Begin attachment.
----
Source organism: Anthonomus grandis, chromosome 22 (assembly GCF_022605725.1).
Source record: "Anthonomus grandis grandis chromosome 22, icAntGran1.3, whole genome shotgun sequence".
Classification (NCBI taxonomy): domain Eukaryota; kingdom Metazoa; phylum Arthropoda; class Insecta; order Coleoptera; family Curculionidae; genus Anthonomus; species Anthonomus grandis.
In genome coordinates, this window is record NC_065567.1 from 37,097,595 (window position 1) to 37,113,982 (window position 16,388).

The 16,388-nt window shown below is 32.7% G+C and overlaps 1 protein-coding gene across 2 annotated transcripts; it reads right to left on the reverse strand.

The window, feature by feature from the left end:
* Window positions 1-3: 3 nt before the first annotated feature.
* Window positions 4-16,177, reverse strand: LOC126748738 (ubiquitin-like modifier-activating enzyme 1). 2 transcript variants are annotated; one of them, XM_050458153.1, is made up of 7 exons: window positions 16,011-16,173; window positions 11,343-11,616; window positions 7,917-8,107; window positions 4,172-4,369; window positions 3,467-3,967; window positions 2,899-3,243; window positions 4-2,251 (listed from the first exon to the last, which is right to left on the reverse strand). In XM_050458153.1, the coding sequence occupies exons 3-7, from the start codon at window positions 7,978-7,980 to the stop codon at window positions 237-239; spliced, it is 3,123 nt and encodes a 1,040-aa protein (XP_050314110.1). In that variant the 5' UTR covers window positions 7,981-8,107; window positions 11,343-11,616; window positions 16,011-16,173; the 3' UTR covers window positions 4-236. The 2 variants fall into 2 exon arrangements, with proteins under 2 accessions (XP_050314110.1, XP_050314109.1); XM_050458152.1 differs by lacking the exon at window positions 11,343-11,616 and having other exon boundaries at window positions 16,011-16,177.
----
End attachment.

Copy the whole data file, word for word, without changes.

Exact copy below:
Source organism: Anthonomus grandis, chromosome 22 (assembly GCF_022605725.1).
Source record: "Anthonomus grandis grandis chromosome 22, icAntGran1.3, whole genome shotgun sequence".
Classification (NCBI taxonomy): domain Eukaryota; kingdom Metazoa; phylum Arthropoda; class Insecta; order Coleoptera; family Curculionidae; genus Anthonomus; species Anthonomus grandis.
In genome coordinates, this window is record NC_065567.1 from 37,097,595 (window position 1) to 37,113,982 (window position 16,388).

The 16,388-nt window shown below is 32.7% G+C and overlaps 1 protein-coding gene across 2 annotated transcripts; it reads right to left on the reverse strand.

The window, feature by feature from the left end:
* Window positions 1-3: 3 nt before the first annotated feature.
* Window positions 4-16,177, reverse strand: LOC126748738 (ubiquitin-like modifier-activating enzyme 1). 2 transcript variants are annotated; one of them, XM_050458153.1, is made up of 7 exons: window positions 16,011-16,173; window positions 11,343-11,616; window positions 7,917-8,107; window positions 4,172-4,369; window positions 3,467-3,967; window positions 2,899-3,243; window positions 4-2,251 (listed from the first exon to the last, which is right to left on the reverse strand). In XM_050458153.1, the coding sequence occupies exons 3-7, from the start codon at window positions 7,978-7,980 to the stop codon at window positions 237-239; spliced, it is 3,123 nt and encodes a 1,040-aa protein (XP_050314110.1). In that variant the 5' UTR covers window positions 7,981-8,107; window positions 11,343-11,616; window positions 16,011-16,173; the 3' UTR covers window positions 4-236. The 2 variants fall into 2 exon arrangements, with proteins under 2 accessions (XP_050314110.1, XP_050314109.1); XM_050458152.1 differs by lacking the exon at window positions 11,343-11,616 and having other exon boundaries at window positions 16,011-16,177.